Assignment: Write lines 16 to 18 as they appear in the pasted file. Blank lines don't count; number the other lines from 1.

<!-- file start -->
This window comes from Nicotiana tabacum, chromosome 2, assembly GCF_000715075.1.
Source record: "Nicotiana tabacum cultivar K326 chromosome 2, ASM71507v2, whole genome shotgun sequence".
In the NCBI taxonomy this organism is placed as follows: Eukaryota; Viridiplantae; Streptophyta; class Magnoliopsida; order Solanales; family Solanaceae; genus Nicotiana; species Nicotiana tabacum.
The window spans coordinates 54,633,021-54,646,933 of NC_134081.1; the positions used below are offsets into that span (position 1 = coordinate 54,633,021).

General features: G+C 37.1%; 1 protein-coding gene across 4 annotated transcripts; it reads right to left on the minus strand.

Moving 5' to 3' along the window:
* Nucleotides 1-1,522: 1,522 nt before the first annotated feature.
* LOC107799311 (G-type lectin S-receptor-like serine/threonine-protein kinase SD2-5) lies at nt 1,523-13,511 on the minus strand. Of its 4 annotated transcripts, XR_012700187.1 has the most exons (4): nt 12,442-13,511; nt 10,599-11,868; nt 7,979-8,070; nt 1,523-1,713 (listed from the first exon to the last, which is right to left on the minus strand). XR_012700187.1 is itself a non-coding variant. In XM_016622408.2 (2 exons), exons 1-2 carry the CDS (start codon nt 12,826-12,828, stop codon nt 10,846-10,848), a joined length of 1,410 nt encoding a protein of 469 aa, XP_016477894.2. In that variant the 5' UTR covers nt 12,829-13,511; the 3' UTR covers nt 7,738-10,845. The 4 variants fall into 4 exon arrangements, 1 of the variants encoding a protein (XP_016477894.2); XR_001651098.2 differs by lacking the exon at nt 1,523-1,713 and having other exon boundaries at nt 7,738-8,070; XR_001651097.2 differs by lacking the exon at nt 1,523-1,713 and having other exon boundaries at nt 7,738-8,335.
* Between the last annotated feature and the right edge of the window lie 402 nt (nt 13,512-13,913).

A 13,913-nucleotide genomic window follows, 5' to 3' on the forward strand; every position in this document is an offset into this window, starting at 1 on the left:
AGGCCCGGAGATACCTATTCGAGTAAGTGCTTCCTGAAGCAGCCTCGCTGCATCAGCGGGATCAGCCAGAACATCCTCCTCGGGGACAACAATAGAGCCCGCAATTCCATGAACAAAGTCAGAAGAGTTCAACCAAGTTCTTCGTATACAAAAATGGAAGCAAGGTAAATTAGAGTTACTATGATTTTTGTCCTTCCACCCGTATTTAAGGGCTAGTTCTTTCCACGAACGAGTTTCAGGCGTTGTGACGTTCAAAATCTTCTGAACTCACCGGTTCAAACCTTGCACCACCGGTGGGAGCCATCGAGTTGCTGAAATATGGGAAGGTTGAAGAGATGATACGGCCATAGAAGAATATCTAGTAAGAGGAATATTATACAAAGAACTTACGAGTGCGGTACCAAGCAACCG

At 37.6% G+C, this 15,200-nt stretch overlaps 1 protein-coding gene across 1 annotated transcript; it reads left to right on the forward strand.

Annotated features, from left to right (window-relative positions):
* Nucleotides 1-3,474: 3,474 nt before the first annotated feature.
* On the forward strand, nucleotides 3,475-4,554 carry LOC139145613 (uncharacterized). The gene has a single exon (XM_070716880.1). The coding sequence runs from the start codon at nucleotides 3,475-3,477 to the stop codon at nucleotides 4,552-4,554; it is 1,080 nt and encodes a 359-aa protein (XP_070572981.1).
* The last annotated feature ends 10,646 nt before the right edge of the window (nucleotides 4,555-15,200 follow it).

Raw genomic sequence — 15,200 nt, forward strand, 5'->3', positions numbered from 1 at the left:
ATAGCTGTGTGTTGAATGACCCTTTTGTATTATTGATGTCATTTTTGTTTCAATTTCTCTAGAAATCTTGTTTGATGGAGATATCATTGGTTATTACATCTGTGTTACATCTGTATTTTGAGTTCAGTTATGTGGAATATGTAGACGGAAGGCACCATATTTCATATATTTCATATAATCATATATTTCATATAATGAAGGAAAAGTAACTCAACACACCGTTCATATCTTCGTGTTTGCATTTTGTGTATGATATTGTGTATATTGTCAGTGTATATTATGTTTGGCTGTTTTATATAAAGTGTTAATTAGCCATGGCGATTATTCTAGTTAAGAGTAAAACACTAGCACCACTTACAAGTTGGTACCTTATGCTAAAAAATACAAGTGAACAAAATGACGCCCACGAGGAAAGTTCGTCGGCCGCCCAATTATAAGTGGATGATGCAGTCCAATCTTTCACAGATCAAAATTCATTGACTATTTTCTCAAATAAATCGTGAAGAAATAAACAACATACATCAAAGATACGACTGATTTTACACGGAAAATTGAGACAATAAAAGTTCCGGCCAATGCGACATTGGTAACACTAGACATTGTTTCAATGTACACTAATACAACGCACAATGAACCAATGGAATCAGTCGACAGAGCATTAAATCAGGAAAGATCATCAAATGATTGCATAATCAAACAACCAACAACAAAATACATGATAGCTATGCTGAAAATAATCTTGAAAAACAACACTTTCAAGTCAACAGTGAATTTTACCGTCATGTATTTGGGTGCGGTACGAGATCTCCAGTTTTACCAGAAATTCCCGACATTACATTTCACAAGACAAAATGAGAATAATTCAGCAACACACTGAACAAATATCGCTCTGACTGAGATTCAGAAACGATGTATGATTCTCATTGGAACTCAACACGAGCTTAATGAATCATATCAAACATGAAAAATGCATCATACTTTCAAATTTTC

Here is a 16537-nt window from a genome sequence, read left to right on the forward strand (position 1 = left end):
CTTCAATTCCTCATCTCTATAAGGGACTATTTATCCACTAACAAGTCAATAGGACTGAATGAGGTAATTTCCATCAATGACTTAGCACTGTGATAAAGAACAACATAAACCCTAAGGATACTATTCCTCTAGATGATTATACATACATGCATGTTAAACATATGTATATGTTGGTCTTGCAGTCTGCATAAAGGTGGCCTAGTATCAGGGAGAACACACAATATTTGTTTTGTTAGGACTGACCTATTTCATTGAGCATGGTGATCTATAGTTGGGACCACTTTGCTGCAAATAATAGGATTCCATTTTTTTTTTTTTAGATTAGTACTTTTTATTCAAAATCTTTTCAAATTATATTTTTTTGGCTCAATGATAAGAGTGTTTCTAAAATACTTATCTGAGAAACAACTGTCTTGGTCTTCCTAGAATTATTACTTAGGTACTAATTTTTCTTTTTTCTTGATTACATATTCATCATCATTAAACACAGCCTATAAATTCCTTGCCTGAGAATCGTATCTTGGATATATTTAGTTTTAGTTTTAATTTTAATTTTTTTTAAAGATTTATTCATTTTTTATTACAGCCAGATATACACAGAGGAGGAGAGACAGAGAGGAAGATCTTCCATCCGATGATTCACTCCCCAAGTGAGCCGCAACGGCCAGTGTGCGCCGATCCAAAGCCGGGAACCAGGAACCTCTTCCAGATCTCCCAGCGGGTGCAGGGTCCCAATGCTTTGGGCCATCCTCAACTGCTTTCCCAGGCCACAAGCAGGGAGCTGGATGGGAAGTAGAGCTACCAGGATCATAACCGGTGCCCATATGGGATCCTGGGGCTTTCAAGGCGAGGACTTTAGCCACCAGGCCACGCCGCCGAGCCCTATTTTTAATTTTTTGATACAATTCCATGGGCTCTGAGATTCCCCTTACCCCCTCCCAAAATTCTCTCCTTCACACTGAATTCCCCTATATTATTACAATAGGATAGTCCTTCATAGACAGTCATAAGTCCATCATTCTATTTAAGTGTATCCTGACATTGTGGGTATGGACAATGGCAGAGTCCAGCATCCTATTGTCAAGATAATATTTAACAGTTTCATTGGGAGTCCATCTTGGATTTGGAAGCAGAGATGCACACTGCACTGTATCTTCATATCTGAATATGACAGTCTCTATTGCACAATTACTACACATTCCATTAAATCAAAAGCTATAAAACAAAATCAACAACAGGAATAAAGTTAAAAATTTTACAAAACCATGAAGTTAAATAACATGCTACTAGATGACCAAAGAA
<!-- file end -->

* The last annotated feature ends 10,646 nt before the right edge of the window (nucleotides 4,555-15,200 follow it).

Raw genomic sequence — 15,200 nt, forward strand, 5'->3', positions numbered from 1 at the left:
ATAGCTGTGTGTTGAATGACCCTTTTGTATTATTGATGTCATTTTTGTTTCAATTTCTCTAGAAATCTTGTTTGATGGAGATATCATTGGTTATTACATCTGTGTTACATCTGTATTTTGAGTTCAGTTATGTGGAATATGTAGACGGAAGGCACCATATTTCATATATTTCATATAATCATATATTTCATATAATGAAGGAAAAGTAACTCAACACACCGTTCATATCTTCGTGTTTGCATTTTGTGTATGATATTGTGTATATTGTCAGTGTATATTATGTTTGGCTGTTTTATATAAAGTGTTAATTAGCCATGGCGATTATTCTAGTTAAGAGTAAAACACTAGCACCACTTACAAGTTGGTACCTTATGCTAAAAAATACAAGTGAACAAAATGACGCCCACGAGGAAAGTTCGTCGGCCGCCCAATTATAAGTGGATGATGCAGTCCAATCTTTCACAGATCAAAATTCATTGACTATTTTCTCAAATAAATCGTGAAGAAATAAACAACATACATCAAAGATACGACTGATTTTACACGGAAAATTGAGACAATAAAAGTTCCGGCCAATGCGACATTGGTAACACTAGACATTGTTTCAATGTACACTAATACAACGCACAATGAACCAATGGAATCAGTCGACAGAGCATTAAATCAGGAAAGATCATCAAATGATTGCATAATCAAACAACCAACAACAAAATACATGATAGCTATGCTGAAAATAATCTTGAAAAACAACACTTTCAAGTCAACAGTGAATTTTACCGTCATGTATTTGGGTGCGGTACGAGATCTCCAGTTTTACCAGAAATTCCCGACATTACATTTCACAAGACAAAATGAGAATAATTCAGCAACACACTGAACAAATATCGCTCTGACTGAGATTCAGAAACGATGTATGATTCTCATTGGAACTCAACACGAGCTTAATGAATCATATCAAACATGAAAAATGCATCATACTTTCAAATTTTC